Part II 2014 Server Storage I/O Geek Gift ideas
This is part two of a two part series for what to get a geek for a gift, read part one here.
Not to be confused with a software defined network (SDN) switch for the KVM virtualization hypervisor, how about the other KVM switch?
If you have several servers or devices that need a Keyboard Video Mouse connection, or are using A/B box or other devices, why not combine using a KVM switch. I bought the Startech shown above from Amazon which works out to be under $40 a port (connection) meaning I do not have to have Keyboards, Video monitors or Mouse for each of those systems.
With my KVM shown above, I have used the easy setup to name each of the ports via the management software so that when a button is pressed, not only does the applicable screen appear, also a graphic text message overlay tell me which server is being displayed. This is handy for example as I have some servers that are identical (e.g. Lenovo TS140s) running VMware that a quick glance can help me verify I’m on the right one (e.g. without looking at the VMware host name or IP). This feature is also handy during power on self test (POST) when the servers physical or logical (e.g. VMware, Windows, Hyper-V, Ubuntu, Openstack, etc..) identity is known. Another thing I like about these is that on the KVM switch there is a single VGA type connector, while on the server end there is a VGA connector for attaching to the monitor port of the device, and a break out cable with USB for attaching to server to get Keyboard and Mouse.
Single drive shoe box
Usually things are in larger server or storage systems enclosures, however now and then there is the need to supply power to a HDD or SSD along with a USB or eSATA interface for attaching to a system. These are handy and versatile little aluminum enclosures.
Note that you can now also find these types of cables that can do same or similar function for in side a server connection (check out this cable among others at Amazon)
It would be easy to assume that everybody would have these by now particular since everybody (depending on who you listen to or what you read) has probably converted from a HDD to SSD. However for those who have not done an HDD to SSD, or simply a HDD to newer HDD conversion, or that have an older HDD (or SSD) lying around, these cables come in very handy. attach one end (e.g. the SATA end) to a HDD or SSD and the other to a USB port on a laptop, tablet or server. Caveat however with these is that they generally only have power (via USB) for a 2.5″ type drive so for a larger more power-hungry 3.5″ device, you would need a different powered cable, or small shoe box type enclosure.
(Left) USB to SATA and (Right) eSATA to SATA cables
Mophie USB charger
There are many different types of mobile device chargers available along with multi-purpose cables. I like the Mophie which I received at an event from NetApp (Thanks NetApp) and the flexible connector I received from Dyn while at AWS re:Invent 2014 (Thanks Dyn, I’m also a Dyn customer fwiw).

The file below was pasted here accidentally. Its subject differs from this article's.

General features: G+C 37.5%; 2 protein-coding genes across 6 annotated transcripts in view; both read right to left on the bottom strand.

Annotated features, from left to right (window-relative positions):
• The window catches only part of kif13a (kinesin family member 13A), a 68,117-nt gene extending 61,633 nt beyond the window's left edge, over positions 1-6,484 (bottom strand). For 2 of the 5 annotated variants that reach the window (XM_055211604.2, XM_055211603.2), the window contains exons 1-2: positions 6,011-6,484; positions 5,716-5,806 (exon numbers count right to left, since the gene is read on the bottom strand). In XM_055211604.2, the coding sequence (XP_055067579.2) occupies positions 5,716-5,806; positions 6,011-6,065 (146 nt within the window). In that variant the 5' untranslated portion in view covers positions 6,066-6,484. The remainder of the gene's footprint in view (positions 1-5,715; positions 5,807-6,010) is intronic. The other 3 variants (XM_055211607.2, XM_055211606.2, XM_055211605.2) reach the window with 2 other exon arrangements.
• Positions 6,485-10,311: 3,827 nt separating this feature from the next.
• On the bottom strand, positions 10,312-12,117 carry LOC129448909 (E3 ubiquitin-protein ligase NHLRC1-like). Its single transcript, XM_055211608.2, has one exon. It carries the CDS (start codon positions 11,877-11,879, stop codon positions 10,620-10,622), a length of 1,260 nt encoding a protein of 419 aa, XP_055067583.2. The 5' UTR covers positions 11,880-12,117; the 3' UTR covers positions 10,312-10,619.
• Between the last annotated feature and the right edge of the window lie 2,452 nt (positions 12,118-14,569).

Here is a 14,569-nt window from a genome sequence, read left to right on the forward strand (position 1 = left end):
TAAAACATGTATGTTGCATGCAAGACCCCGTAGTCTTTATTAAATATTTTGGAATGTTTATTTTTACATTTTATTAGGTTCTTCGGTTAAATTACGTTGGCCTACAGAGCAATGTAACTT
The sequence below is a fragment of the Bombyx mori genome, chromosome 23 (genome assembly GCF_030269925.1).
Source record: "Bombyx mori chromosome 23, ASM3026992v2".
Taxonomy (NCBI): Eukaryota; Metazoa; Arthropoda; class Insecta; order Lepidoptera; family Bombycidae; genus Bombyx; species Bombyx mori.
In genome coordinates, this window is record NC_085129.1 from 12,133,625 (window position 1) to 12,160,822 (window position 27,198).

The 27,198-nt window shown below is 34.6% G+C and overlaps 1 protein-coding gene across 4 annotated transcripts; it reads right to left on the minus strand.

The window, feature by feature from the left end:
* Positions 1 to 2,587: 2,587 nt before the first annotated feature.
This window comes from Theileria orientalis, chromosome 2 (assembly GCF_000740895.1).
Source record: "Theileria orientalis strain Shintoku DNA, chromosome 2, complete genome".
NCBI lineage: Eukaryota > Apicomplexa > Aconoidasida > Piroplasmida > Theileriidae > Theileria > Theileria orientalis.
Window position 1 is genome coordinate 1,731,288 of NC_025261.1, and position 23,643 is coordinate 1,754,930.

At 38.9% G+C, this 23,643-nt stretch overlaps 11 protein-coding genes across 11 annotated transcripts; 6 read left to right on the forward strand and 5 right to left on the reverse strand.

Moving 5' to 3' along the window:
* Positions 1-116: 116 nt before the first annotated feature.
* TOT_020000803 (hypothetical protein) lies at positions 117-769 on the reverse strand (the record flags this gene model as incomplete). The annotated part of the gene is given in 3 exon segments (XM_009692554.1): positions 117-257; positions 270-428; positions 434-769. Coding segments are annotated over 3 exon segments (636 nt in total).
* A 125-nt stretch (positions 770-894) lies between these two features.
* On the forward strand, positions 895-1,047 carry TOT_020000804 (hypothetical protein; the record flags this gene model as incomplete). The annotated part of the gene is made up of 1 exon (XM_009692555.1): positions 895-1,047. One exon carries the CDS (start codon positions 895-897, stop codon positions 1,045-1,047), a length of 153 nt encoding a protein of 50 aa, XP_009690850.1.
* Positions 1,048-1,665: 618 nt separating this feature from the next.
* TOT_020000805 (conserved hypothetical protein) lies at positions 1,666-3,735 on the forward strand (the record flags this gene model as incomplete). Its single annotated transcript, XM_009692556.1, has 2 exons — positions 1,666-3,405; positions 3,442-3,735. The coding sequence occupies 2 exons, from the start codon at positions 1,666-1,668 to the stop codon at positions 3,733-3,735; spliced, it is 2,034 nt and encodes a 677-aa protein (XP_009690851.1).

(Left) Mophie Power station and (Right) multi-connector cable
The Mohpie has USB connector so that you can charge it via a charging station or via a computer, as well as attach a USB to Apple or other device connector. There is also a small connector for attach to other devices. This is where the dandy Dyn device comes into play as it has a USB as well as Apple and many other common connectors as shown in the figure below. Google around and I’m sure you can find both for sale, or as giveaways or something similar.
SAS SATA Interposer
Note that the above are intended for passing a SAS signal from a device such as HDD or SSD to a SAS based controller that happens to have SATA mechanical or keyed interfaces such as with some servers. This means that the real controller needs to be SAS and the attached drives can be SATA or SAS keeping in mind that a SATA device can plug into a SAS controller however not vise versa. You can find the above at Amazon among other venues. Need a dual-lane SAS connector as an alternative to the one shown above on the right, then check this one out at Amazon.
Need to learn more about the many different facets of SAS and related technologies including how it coexists with iSCSI, Fibre Channel (FC), FCoE, InfiniBand and other interfaces, how about getting a free copy of SAS SANs for Dummies?
There are also these for doing board level connections
Some additional SAS and SATA drive connectors
In the above on the left are a female to female SATA cable with a male to male SATA gender changer attached to be used for example between a storage device and the SATA connector port on a servers motherboard, HBA or RAID controller. In the middle are shown some SATA female to female cables, as well as a SATA to eSATA (external SATA) cable (middle), and on the right are some SATA Male to SATA Male gender changes also shown being used on the left in the above figures.
Internal Power cable / connectors
If you or your geek are doing things in the lab or other environment adding and reconfiguring devices such as some of those mentioned above (or below), sooner or later there will be the need to do something with power cables and connectors.
Various cables, adapters and extender
In the above figure are shown (top to bottom) a SATA male to molex, SATA female to SATA male and to its right SATA female to Molex. Below that are two SATA females to Molex, below that is a SATA male to dual Molex and on the bottom is a single SATA to dual SATA. Needless to say there are many other combinations of connectors as well as different genders (e.g. Male or Female) along with extenders. As mentioned above, pay attention to manufacturers recommend power draw and safety notices to prevent accidental electric shock or fire.